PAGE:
The Restoration (Spanish: Restauración), or Bourbon Restoration (Restauración borbónica), is the name given to the period that began on 29 December 1874 — after a coup d'état by Martínez-Campos ended the First Spanish Republic and restored the monarchy under Alfonso XII — and ended on 14 April 1931 with the proclamation of the Second Spanish Republic. After almost a whole century of political instability and many civil wars, the aim of the Restoration was to create a new political system, which ensured stability by the practice of turnismo. This was the deliberate rotation of the Liberal and Conservative parties in the government, so no sector of the bourgeoisie felt isolated, while all other parties were excluded from the system. This was achieved by electoral fraud
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Ten Years' War
The Ten Years' War (Spanish: Guerra de los Diez Años) (1868–1878), also known as the Great War (Guerra Grande) and the War of '68, was part of Cuba's fight for independence from Spain. The uprising was led by Cuban-born planters and other wealthy natives. On October 10, 1868 sugar mill owner Carlos Manuel de Céspedes and his followers proclaimed independence, beginning the conflict. This was the first of three liberation wars that Cuba fought against Spain, the other two being the Little War (1879–1880) and the Cuban War of Independence (1895–1898). The final three months of the last conflict escalated with United States involvement and has become known also as the Spanish–American War. Fodases and business owners demanded fundamental social and economic reforms from Spain, which ruled the colony. Lax enforcement of the slave trade ban had resulted in a dramatic increase in imports of Africans, estimated at 90,000 slaves from 1856 to 1860
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Philippine–American War
≈126,000 total ≈24,000 to ≈44,000 field strength ≈80,000–100,000
regular and irregular Casualties and losses 4,234–6,165 killed,

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Weimar
Weimar (German pronunciation: [ˈvaɪmaɐ̯]; Latin: Vimaria or Vinaria) is a city in the federal state of Thuringia, Germany. It is located between Erfurt in the west and Jena in the east, approximately 80 kilometres (50 miles) southwest of Leipzig, 170 kilometres (106 miles) north of Nuremberg and 170 kilometres (106 miles) west of Dresden. Together with the neighbour-cities Erfurt and Jena it forms the central metropolitan area of Thuringia with approximately 500,000 inhabitants, whereas the city itself counts a population of 65,000. Weimar is well known because of its large cultural heritage and its importance in German history. The city was a focal point of the German Enlightenment and home of the leading characters of the literary genre of Weimar Classicism"> Weimar Classicism, the writers Johann Wolfgang von Goethe and Friedrich Schiller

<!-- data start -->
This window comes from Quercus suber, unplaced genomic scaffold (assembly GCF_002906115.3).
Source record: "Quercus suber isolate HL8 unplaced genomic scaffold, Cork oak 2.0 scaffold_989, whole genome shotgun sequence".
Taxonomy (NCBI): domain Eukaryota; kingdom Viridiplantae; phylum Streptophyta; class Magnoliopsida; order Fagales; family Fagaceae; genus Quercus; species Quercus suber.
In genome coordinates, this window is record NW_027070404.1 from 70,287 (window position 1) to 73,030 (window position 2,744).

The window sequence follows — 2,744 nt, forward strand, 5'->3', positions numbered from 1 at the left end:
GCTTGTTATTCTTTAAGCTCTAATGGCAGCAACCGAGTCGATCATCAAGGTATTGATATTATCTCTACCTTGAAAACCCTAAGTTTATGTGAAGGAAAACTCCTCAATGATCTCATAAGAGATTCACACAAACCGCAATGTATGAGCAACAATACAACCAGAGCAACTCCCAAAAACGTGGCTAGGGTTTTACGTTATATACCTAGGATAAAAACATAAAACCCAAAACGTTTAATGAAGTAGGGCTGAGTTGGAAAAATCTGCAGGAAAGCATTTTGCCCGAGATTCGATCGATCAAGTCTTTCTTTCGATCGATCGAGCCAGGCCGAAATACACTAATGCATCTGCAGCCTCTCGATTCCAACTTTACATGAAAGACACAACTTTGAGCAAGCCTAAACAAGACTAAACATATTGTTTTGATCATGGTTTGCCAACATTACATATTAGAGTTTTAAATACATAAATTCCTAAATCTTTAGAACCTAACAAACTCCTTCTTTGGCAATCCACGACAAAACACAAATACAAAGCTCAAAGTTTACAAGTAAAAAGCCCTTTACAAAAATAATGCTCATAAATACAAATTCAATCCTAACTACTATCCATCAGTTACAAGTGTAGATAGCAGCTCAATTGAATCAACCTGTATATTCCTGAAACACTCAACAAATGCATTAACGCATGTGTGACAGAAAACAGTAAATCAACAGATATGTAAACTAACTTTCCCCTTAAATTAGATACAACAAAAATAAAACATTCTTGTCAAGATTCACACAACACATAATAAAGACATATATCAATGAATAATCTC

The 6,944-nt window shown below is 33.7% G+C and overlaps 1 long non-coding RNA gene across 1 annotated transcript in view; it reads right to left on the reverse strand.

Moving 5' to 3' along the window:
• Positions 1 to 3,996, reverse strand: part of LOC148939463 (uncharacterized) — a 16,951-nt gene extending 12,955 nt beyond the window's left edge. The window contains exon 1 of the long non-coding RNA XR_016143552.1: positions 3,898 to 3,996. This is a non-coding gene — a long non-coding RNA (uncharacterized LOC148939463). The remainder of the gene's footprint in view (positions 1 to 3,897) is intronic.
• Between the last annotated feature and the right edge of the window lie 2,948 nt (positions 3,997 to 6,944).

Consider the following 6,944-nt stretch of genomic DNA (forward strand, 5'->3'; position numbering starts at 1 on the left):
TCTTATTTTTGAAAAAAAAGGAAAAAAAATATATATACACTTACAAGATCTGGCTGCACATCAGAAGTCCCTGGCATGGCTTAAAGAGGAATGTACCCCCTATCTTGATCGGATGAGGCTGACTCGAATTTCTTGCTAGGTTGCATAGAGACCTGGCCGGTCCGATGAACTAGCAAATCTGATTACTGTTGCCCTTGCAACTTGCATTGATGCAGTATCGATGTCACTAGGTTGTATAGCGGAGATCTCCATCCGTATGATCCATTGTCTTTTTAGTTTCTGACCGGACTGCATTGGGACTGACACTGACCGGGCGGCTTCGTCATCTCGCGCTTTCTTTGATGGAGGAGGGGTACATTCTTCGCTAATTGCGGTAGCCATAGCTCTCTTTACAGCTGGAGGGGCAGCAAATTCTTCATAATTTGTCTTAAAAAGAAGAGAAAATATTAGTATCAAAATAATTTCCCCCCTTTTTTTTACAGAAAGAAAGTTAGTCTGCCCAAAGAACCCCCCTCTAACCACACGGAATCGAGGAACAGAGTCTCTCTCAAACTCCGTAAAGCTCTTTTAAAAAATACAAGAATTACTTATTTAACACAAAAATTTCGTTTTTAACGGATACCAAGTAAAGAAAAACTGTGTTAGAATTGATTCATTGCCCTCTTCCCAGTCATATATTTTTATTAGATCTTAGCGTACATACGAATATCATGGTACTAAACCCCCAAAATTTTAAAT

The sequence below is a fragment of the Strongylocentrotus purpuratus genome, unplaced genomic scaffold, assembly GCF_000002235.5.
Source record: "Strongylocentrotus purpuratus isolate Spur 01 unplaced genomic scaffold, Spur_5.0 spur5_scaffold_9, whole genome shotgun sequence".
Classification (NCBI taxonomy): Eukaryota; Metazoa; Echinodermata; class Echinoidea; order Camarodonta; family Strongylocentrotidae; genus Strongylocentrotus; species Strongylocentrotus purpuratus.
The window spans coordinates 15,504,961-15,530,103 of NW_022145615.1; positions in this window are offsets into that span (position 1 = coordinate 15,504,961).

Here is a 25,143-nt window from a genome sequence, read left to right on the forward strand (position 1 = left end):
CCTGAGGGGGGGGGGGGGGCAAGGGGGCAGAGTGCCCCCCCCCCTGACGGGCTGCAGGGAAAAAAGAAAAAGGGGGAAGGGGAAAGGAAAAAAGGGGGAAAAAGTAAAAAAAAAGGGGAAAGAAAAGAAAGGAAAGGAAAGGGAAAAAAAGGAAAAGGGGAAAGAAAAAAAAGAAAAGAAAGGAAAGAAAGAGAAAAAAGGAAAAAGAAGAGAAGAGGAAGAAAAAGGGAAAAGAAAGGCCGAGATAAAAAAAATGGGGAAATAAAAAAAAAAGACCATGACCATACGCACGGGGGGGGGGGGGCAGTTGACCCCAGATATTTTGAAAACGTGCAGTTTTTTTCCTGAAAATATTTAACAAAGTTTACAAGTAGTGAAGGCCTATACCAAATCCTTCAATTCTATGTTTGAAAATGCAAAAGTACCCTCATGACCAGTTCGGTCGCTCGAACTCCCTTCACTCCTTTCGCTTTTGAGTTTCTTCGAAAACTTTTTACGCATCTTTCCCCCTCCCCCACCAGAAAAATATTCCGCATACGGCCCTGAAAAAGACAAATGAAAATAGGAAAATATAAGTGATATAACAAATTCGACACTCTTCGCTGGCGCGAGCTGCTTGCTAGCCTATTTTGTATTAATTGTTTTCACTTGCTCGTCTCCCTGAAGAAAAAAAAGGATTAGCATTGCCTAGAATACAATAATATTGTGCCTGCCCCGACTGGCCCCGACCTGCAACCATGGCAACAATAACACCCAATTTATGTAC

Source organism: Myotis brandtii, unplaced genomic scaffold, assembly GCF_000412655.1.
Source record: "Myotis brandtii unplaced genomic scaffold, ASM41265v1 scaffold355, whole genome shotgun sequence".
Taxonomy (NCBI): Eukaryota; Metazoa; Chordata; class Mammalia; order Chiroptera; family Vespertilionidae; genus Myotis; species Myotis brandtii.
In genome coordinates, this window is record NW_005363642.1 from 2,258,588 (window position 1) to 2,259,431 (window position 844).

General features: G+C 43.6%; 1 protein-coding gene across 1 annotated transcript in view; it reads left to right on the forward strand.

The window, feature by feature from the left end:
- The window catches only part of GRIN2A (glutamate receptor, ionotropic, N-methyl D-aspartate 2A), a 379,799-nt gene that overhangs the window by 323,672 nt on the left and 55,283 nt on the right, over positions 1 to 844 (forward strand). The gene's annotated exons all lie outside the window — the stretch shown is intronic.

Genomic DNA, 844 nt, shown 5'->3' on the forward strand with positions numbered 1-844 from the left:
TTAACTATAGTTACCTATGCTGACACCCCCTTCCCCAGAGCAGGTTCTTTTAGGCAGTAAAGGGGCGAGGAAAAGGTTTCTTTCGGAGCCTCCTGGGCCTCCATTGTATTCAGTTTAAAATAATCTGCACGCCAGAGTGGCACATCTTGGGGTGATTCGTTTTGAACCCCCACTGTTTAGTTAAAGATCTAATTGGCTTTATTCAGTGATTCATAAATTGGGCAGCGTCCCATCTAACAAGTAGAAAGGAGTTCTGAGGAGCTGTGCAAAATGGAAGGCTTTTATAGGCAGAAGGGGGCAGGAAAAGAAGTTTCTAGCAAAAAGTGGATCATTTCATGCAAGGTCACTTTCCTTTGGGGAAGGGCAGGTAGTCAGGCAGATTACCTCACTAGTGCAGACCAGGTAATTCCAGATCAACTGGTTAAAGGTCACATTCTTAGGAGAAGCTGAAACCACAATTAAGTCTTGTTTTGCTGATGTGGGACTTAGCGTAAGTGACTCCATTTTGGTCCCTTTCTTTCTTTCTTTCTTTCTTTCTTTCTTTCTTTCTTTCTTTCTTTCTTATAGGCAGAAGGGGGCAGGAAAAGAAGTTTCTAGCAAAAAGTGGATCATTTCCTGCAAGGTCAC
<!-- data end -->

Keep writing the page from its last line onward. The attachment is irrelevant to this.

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German Army (German Empire)
The Imperial German Army (German: Deutsches Heer) was the name given to the combined land and air forces of the German Empire (excluding the German language text" xml:lang="de">Marine-Fliegerabteilung maritime aviation formations of the German language text" xml:lang="de">Kaiserliche Marine). The term German language text" xml:lang="de">Deutsches Heer is also used for the modern German Army, the land component of the German language text" xml:lang="de">Bundeswehr
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Namibia
Namibia (/nəˈmɪbiə/ (About this sound listen), /næˈ-/), officially the Republic of Namibia (German: About this sound Republik Namibia ; Afrikaans language">Afrikaans: Republiek van Namibië), is a country in southern Africa whose western border is the Atlantic Ocean"> Atlantic Ocean. It shares land borders with Zambia and Angola to the north, Botswana to the east and South Africa to the south and east
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Herero And Namaqua Genocide
Genocide is intentional action to destroy a people (usually defined as an Ethnic group">ethnic, national, racial, or religious group) in whole or in part
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Allies Of World War II
The Allies of World War II, called the United Nations from the 1 January 1942 declaration, were the countries that together opposed the Axis powers during the Second World War (1939–1945). The Allies promoted the alliance as a means to control German, Japanese and Italian aggression. At the start of the war on 1 September 1939, the Allies consisted of France, Poland and the United Kingdom, as well as their dependent states, such as British India. Within days they were joined by the independent Dominions of the British Commonwealth: Australia, Canada, Dominion of New Zealand">New Zealand and South Africa. After the start of the German invasion of North Europe until the Balkan Campaign, the Netherlands, Belgium, Greece, and Yugoslavia joined the Allies